Clinical and evoked potential changes in acute transverse myelitis following methyl prednisolone

J. Kalita et al., Clinical and evoked potential changes in acute transverse myelitis following methyl prednisolone, SPINAL CORD, 37(9), 1999, pp. 658-662
Citations number
Categorie Soggetti
Journal title
ISSN journal
1362-4393 → ACNP
Year of publication
658 - 662
SICI code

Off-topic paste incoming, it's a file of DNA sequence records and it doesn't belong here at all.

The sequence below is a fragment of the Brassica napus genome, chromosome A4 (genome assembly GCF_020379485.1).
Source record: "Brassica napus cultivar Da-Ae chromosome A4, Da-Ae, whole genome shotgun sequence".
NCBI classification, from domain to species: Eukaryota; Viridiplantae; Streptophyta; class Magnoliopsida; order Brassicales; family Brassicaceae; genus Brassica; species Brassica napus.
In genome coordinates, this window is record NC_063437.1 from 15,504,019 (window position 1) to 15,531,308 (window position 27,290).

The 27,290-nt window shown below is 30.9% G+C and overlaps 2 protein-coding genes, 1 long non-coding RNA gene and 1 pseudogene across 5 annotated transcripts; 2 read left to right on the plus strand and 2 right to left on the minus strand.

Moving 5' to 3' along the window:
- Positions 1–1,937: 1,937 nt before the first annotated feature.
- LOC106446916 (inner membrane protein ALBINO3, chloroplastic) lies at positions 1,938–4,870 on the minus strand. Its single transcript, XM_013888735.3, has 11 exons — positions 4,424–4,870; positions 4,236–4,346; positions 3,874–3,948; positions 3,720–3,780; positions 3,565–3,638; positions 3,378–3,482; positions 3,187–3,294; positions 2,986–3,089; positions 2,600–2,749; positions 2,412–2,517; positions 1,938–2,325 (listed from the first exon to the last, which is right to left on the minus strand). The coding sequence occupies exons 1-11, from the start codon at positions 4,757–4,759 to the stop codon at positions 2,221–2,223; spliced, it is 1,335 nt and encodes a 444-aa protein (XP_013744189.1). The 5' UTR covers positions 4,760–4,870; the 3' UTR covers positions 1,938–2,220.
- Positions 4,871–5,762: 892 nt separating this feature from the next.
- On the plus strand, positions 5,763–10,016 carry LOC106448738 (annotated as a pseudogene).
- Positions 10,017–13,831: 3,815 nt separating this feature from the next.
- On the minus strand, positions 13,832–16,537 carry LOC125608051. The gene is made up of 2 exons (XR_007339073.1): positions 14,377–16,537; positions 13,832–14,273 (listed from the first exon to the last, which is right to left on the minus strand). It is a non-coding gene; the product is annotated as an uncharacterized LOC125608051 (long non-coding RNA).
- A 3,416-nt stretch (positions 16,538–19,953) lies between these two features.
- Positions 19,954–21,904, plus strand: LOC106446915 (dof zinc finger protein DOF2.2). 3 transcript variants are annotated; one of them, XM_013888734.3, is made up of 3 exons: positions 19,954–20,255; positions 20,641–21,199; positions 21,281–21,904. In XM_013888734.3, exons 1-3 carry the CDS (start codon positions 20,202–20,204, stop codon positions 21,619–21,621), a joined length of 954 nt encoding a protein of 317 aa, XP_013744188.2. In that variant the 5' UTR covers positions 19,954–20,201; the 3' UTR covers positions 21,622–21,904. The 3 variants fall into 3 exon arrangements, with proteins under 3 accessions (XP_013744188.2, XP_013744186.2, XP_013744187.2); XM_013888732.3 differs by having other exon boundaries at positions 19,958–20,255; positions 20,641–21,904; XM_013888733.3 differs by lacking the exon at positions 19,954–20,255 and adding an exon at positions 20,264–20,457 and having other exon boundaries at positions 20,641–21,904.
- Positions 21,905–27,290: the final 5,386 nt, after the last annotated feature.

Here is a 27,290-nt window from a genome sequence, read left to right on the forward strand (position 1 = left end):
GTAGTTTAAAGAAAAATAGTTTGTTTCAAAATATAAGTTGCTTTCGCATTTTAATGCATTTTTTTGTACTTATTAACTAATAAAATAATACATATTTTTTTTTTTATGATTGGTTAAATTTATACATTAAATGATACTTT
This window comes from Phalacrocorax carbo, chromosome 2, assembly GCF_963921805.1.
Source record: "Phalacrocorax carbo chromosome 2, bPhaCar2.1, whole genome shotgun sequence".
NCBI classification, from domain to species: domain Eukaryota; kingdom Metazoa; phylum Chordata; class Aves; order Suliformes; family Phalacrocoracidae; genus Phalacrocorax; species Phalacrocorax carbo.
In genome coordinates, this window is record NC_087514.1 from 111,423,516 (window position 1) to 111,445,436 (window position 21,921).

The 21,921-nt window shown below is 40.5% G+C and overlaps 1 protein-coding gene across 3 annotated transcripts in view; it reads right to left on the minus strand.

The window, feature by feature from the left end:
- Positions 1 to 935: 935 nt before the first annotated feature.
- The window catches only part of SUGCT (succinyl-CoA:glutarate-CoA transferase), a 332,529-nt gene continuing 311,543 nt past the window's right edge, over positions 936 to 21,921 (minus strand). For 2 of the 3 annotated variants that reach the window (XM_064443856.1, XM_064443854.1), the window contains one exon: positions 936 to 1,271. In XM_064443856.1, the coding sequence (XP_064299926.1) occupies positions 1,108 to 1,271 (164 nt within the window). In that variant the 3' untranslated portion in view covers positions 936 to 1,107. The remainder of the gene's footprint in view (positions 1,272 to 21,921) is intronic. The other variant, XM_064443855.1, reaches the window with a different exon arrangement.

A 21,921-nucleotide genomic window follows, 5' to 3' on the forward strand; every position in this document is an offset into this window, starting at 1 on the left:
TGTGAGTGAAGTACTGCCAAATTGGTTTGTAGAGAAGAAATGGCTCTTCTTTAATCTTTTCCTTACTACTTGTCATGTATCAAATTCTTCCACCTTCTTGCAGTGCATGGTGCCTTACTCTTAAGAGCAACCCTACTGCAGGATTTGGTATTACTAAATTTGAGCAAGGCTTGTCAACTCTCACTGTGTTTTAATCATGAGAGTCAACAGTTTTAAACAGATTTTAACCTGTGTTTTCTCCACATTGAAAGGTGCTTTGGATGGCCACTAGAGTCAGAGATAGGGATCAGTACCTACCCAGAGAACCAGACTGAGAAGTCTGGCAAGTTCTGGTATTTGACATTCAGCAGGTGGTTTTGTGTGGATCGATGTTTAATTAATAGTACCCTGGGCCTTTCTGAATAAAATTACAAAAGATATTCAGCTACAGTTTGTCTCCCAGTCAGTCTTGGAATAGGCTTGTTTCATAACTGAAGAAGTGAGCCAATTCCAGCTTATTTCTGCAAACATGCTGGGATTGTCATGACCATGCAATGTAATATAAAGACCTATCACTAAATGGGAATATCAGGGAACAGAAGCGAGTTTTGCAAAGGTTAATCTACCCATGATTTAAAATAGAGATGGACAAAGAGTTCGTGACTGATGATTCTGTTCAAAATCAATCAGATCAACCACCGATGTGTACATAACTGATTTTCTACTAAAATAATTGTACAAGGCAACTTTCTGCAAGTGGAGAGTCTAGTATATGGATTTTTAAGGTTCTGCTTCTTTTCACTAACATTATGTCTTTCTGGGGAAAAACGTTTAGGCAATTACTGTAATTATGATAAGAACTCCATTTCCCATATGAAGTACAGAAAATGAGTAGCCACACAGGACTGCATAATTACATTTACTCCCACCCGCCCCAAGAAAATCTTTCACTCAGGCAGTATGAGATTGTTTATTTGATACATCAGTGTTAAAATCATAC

Study design: Observational study with sequential follow-up. Objective: To study the role of somatosensory evoked potential (SEP) and mo tor evoked potential (MEP) in monitoring the effect of methyl prednisolone (MPS) therapy in acute transverse myelitis (ATM). Setting: Tertiary care referral teaching hospital at Lucknow, India. Methods: In the present study, nine patients with ATM whose age ranged betw een 12 and 42 years and three of whom were females have been included. They were subjected to clinical examination, median and tibial SEP and Central motor conduction time (CMCT) to upper and lower limbs. The clinical and evo ked potential studies were repeated after 7 and 90 days of intravenous meth yl prednisolone treatment for 5 days. The outcome was defined on the basis of a 3 month Barthel Index (BI) score into poor (BI<12) and good (BI greate r than or equal to 12). Results: All the patients had varying degrees of leg weakness ranging betwe en grade 0 and 4 on the Medical Research Council scale. Upper limbs were we ak in four patients. Pinprick and joint position sensations in the lower li mb were impaired in all patients. Central motor conduction time to upper li mb was abnormal in two patients and to lower limbs in eight patients. Media n SEPs were normal in all and tibial in two patients. On the seventh day fo llow-up, muscle power improved in six which correlated with CMCT-to tibiali s anterior in five patients. Joint position sense improved in two patients on the seventh day but there was no further improvement at 3 months. Tibial SEP, however, improved in four patients on the seventh day and six patient s at 3 months. Following methyl prednisolone therapy, both sensory and moto r functions improved, but the improvement was more pronounced and more freq uent at 3 months compared to that on seventh day. At a 3 month follow-up, s ix patients had good and three poor recovery. Conclusion: Evoked potential studies provide additional objective means for monitoring the effect of therapy in ATM.